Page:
Mergers and Acquisition: Choosing an Optimal Structure for your Firm’s Transaction
During these unprecedented times, firms have had to acclimate to new strategies, adapting creatively to the changing environment. One strategy that has recently gained momentum in the business world is Mergers and Acquisitions (M&A). Executives have found that successful M&A activity can provide greater financial strength and growth to their firms.
For those firms that are planning to embark on an M&A strategy, it is imperative to understand and select the best structure for the transaction. Every M&A transaction is unique and complex, which is why it is necessary first to understand the various deal structures in M&A transactions. The wrong choice could lead to negotiation difficulties and tax disadvantages that could derail the deal.
This article aims to help executives choose the best structure that works best for their firms and would lead to the success of the M&A activity. We will provide an overview of the three principal deal structures a firm should be familiar with before diving into the M&A strategy.
Deal Structures in Mergers and Acquisitions
1. Stock Acquisition
In a stock acquisition, the buyer purchases all the target firm’s outstanding shares of stock directly from the target firm’s stockholders for cash or other consideration. After the transaction is completed, the buyer controls 100% of the target firm’s shares, and the target
firm becomes a subsidiary of the buyer. The target firm will remain intact but with new ownership.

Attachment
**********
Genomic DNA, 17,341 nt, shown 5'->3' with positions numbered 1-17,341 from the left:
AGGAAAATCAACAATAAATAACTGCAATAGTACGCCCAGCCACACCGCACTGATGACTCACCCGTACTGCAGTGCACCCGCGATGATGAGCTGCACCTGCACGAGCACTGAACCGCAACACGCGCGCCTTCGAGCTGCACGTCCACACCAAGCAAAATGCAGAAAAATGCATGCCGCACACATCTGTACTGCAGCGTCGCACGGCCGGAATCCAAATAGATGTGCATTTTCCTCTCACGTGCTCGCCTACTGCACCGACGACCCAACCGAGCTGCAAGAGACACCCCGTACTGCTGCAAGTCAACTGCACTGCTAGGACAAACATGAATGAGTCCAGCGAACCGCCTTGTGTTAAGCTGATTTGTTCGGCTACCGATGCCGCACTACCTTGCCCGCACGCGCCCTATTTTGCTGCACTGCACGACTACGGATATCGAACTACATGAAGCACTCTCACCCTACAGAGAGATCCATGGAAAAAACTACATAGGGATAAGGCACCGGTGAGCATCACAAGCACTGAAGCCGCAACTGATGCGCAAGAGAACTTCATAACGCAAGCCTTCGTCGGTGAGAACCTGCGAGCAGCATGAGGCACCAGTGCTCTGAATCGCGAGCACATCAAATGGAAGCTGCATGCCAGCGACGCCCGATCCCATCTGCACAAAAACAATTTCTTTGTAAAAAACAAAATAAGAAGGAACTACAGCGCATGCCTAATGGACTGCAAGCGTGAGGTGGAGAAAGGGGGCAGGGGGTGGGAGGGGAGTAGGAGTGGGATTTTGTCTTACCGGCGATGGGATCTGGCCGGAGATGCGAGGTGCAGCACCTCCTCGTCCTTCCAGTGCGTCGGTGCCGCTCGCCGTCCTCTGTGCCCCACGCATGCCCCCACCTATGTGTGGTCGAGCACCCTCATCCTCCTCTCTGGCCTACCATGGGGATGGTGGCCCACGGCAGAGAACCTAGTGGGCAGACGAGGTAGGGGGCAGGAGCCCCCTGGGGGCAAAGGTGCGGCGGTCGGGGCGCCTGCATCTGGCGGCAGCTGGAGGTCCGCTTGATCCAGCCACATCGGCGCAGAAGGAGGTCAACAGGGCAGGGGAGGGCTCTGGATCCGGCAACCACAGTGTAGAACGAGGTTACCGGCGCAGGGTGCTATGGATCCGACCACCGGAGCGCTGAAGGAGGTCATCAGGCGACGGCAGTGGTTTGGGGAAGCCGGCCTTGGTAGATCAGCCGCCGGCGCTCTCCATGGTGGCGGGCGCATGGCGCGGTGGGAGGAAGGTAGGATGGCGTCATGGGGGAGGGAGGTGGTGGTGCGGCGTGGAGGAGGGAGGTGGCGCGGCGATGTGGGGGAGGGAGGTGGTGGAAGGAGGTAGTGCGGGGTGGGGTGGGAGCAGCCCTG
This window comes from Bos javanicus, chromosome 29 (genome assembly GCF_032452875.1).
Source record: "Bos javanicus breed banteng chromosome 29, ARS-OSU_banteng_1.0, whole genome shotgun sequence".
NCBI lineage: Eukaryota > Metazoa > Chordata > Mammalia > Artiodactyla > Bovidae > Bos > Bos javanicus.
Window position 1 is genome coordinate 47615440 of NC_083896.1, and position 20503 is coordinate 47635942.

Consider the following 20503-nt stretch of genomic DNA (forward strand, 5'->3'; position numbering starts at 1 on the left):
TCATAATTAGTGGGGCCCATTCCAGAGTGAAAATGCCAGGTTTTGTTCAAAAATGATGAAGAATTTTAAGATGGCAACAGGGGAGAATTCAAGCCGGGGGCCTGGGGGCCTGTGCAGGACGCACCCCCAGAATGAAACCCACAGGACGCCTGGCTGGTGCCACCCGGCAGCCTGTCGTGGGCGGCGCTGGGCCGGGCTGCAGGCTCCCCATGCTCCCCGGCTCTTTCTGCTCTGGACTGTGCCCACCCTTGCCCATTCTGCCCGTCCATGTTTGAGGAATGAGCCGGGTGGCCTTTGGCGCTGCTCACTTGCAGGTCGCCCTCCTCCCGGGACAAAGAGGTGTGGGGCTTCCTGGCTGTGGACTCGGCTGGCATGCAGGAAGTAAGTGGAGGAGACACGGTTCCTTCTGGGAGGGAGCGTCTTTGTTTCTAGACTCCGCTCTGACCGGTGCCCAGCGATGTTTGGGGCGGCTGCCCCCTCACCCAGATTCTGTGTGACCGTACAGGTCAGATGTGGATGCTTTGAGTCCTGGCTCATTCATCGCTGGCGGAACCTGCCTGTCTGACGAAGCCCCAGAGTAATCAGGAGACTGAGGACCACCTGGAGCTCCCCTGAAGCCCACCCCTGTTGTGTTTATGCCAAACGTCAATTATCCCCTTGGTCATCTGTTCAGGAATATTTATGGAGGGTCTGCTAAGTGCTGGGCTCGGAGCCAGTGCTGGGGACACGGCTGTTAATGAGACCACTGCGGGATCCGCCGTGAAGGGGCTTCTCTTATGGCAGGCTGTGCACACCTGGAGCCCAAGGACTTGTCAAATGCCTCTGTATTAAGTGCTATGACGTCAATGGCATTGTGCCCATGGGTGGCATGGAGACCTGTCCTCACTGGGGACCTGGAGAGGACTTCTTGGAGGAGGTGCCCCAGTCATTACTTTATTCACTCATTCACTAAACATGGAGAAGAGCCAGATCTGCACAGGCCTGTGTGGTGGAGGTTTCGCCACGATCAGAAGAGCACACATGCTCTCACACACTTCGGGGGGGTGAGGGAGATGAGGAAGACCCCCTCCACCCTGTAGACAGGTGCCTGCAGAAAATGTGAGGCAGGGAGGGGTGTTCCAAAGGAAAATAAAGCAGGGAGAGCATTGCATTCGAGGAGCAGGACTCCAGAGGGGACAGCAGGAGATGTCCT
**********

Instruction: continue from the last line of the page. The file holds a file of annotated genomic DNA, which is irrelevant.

This is usually seen as the simplest form of transaction for small business transactions to carry out. As long as there is a manageable number of target firm stockholders, this is frequently a more straightforward transaction structure than an asset purchase or a merger.
One advantage of this type of transaction for buyers is that the seller continues to manage operations, allowing the buyer to avoid a lengthy — and costly — integration. Nonetheless, because the buyer controls all contracts, intellectual property, and assets, it is simple to begin reaping value from the transaction. Furthermore, all-stock purchase talks are less contentious.
The disadvantage to this structure is that because a buyer inherits all the seller’s existing liabilities, the buyer may incur legal and financial issues that lower the transaction value. If the selling business has disgruntled shareholders, a stock acquisition will not make them go away. In fact, dissenting shareholders can become a painful thorn in the buyer’s side once it assumes majority ownership.
2. Asset Acquisition
In an asset sale, the buyer gets to choose whatever assets and liabilities he wants to take on, and he usually agrees to absorb certain liabilities of the target firm. After the transaction, the selling firm continues to exist legally and is accountable for any liabilities that the buyer does not incur.
The “assets” that the buyer may seek to purchase will include everything from machinery to equipment to inventory to real estate, contract rights, accounts receivable, intellectual property, etc. The buyer often absorbs liabilities linked with the bought assets, such as accounts payable, contract obligations, employment-related liabilities, etc.